Seriously behind on my blogging now – life has lots of distractions for me at the moment (trying to learn Coding and French to name two). Looking back on my photographic filestore I came across some pictures of a cadet campcraft come bushcraft weekend from last Easter.
The Sea Cadets were only joining us on the Saturday so the Friday was a relaxed day of set up in the beautiful Pippingford Park in the Ashdown Forest. I was working with my friends Dave, Alan and Jess.
The cadets joined us first thing and thankfully brought the breakfast along with them – courtesy of the camp chefs. Then it was straight down to classes such as erecting tents, mapwork and kit. Evening time was spent around the campfire – these introductory campcraft weekends are for some cadets the first time they have ever slept out in the countryside.
After the cadets had bedded down for the night I tried out a little night time photography with my Samsung phone camera – I was surprised that the lens captured all the detail of the tree tops.
Early Sunday morning found me with a cup of coffee in my hand – supplied by our very own Warrant Officer – Dave Lewis – not often a Petty Officer receives such an honour – I did think he was after something 🙂
Straight after breakfast it was back into class. The cadets covered some First Aid, cooking on stoves, packing kit away and some more nav.
A Bit of Bushcraft
While out and about I did come across a Badger Set that was covered in tracks and other sign. The other sign included spotting their latrine and the snuffle marks their snouts leave in the humus layer.
There was little in the way of fungus at this time of year except for the big Bracket fungus and the Birch Polypores. I also spent time turning grass into rope and looking out for early buds starting to poke out.
As per usual there was time to have a brew (and gave me an excuse to use my cranes).
It will not be long to the next cadet camps in 2019 however I am told it will be an Advanced Campcraft course in the mountains of North Wales – looking forward to that one.
Moving onto March of this year in my scramble to catch up on my blogging backlog, found me once again, involved in training our Sea Cadet instructors in becoming Lowland Expedition Leaders (LEL).
The weekend was based at TS Black Swan – the Sunbury & Walton Sea Cadet unit on the banks of the Thames. After lots of the usual admin there was plenty of adventure training lessons to be gotten through. We try to get all the basics like Legislation, Health & Safety and Kit covered in class before heading out for outdoor sessions.
Students learn all about tents and stoves in a very hands on way. They need to learn fast as they are expected within a couple of months to be teaching these subjects to cadets (under supervision though).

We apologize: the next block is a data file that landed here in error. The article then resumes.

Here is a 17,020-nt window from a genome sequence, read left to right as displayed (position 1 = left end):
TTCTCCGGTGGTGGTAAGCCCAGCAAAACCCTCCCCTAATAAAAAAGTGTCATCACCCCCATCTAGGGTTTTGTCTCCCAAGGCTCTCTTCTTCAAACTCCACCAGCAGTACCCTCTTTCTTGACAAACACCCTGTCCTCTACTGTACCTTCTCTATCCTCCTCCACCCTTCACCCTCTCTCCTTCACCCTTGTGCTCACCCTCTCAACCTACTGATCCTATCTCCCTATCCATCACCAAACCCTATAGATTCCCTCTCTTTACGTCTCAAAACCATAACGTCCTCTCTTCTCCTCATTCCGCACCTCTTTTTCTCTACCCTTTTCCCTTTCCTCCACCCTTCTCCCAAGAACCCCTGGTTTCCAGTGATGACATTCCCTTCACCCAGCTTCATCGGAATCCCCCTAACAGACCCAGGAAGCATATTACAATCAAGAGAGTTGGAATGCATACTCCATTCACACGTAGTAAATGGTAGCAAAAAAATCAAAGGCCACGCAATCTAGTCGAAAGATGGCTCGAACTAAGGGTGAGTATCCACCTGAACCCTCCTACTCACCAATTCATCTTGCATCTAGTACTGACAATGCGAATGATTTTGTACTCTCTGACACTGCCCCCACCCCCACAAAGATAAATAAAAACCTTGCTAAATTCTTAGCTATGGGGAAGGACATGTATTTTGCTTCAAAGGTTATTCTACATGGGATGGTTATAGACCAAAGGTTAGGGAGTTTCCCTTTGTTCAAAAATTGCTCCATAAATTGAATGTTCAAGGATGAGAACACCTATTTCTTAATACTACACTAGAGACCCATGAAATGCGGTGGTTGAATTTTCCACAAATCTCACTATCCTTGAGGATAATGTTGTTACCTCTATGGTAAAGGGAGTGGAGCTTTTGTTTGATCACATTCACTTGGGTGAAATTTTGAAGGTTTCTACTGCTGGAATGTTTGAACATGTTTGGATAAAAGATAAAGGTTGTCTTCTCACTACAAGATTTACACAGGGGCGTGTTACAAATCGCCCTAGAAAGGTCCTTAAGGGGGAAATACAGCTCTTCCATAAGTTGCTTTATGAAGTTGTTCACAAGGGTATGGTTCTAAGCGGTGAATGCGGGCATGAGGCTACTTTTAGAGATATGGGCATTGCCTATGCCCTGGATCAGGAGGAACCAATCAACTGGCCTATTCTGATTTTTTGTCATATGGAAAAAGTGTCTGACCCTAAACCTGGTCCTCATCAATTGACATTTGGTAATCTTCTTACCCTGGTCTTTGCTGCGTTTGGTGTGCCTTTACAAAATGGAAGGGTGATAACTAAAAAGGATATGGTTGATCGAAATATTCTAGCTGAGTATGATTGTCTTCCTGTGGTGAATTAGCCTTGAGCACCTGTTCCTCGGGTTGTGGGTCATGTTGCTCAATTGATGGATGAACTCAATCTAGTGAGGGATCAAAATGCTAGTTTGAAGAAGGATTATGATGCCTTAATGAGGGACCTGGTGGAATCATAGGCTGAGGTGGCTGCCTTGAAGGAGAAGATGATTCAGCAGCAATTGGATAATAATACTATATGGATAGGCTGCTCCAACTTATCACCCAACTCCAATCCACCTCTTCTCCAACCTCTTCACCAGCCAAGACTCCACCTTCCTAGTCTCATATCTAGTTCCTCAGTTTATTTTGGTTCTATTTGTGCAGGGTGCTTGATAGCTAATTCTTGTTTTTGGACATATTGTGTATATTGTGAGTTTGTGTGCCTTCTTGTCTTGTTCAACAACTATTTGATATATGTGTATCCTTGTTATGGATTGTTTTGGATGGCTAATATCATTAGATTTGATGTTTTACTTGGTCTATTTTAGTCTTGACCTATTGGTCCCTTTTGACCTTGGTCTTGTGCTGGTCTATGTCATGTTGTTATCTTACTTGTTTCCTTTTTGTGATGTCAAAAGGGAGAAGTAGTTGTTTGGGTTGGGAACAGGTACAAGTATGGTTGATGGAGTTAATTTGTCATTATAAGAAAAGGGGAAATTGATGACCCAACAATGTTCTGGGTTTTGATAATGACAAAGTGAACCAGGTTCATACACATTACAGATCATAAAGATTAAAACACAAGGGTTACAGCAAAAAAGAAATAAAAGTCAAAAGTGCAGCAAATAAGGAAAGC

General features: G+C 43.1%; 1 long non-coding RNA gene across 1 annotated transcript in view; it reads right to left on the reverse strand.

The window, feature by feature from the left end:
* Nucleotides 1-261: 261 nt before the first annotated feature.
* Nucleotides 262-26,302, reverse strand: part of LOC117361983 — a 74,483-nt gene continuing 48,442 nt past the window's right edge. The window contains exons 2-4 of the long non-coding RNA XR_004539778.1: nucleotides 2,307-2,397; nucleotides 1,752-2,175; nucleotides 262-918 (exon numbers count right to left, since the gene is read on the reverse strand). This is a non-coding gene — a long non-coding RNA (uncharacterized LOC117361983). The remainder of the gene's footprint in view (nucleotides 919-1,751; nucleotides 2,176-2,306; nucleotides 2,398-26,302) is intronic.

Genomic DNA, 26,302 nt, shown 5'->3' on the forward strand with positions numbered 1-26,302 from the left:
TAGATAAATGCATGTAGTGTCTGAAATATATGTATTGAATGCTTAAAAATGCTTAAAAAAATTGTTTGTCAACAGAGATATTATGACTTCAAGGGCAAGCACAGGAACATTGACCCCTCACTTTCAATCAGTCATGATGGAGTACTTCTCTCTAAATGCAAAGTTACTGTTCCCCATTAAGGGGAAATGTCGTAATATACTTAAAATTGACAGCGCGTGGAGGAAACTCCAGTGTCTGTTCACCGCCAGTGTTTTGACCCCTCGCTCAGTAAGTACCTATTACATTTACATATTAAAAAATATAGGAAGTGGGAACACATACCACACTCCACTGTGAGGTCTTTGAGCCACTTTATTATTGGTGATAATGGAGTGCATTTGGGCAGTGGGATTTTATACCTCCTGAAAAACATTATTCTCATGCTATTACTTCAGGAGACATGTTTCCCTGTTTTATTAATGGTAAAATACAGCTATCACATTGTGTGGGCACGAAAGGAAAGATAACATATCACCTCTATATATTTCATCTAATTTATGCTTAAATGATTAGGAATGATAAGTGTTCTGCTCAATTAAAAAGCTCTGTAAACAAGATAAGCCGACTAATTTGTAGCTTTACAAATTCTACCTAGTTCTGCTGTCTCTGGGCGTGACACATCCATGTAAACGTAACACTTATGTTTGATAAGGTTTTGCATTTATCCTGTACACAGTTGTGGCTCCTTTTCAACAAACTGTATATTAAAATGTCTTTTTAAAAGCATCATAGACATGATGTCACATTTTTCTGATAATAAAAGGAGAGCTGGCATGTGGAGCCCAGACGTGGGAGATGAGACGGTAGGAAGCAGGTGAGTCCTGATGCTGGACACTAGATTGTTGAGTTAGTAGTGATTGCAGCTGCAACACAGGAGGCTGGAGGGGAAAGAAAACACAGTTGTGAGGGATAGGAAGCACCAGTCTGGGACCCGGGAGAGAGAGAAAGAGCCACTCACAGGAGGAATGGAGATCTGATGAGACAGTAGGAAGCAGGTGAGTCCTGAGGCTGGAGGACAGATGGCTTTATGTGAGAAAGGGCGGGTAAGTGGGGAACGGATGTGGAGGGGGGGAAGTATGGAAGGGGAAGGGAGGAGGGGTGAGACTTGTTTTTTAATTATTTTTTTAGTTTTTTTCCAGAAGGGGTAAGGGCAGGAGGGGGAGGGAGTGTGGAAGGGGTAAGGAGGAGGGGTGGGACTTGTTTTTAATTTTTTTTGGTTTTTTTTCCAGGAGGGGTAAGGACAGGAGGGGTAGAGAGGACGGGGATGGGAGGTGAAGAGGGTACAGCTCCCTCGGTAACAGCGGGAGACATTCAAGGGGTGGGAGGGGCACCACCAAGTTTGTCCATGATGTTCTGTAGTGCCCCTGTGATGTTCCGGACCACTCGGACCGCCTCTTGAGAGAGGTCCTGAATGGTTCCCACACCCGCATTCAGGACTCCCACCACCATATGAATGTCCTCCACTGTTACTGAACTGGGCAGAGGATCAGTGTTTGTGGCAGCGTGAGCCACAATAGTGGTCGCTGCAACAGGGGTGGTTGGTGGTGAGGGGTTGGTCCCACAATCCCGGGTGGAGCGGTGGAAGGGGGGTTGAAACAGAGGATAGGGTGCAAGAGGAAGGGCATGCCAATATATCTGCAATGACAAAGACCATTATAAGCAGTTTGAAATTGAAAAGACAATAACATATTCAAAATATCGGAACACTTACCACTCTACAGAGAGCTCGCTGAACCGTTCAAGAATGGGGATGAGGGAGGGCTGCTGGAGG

From the start we like to get the students practicing their teaching skills. In pairs they were tasked with giving short lessons in subjects such as map and compass work. I was particularly impressed with the cardboard compass they produced to teach everyone about its different parts.
Much of the rest of the time was spent out and about practicing the use of maps and compasses on the North Downs. It was a much cooler time of the year as you can see from the pictures below – a time of year I find far more comfortable in comparison to the heat we are currently facing – as I write this in mid summer.
Here is to some cooler times soon (I am Scottish) 🙂
The weather was great but as usual Dartmoor threw up a few surprises.
We were staying at the salubrious accommodation that is Okehampton Army Camp (I can sense the shivers running down the spines of certain readers as we speak) however this time we managed to bag the officers quarters as we were the first to arrive.
I was joined initially by my friends Graham and Perry before the rest of the gang arrived in the evening. The view from my billet was great as the whole of North Moor was visible.
First thing on Saturday morning our most senior of instructors Alan Lewis took everyone out to loosen up with a bit of Tai Chi. It was short and to the point but the setting was fantastic.
Alan swears by Tai Chi and it sure keeps him active.
After breakfast it was time for some classes. We were joined by fellow instructors Dave Lewis, Chris Bonfield and Ben McDonald along with some of this years Basic Expedition Leader students.
The focus for the Saturday was on navigation and group leadership.
Dave, Chris and Ben went off with a group of students each and Graham, Perry and myself set off onto the moors to keep an eye on them. Needless to say that as things went along they got pretty daft – always is with this pair 🙂
The weather held well and we met up with each of the groups as we went along. Everyone got time to practice their navigation and group leadership with a few scenarios thrown in for good measure – I must thank Ben, Chris and Dave for all this as they did all the work – so cheers guys.
Much can be said about the beauty of Dartmoor with its Tors and dramatic skies but you do need to remember where you are. Along the way we passed numerous shell holes with the odd rusting casing lying around. Also there were the odd pile of spent rounds that had not been cleaned up but there can be live ammunition found.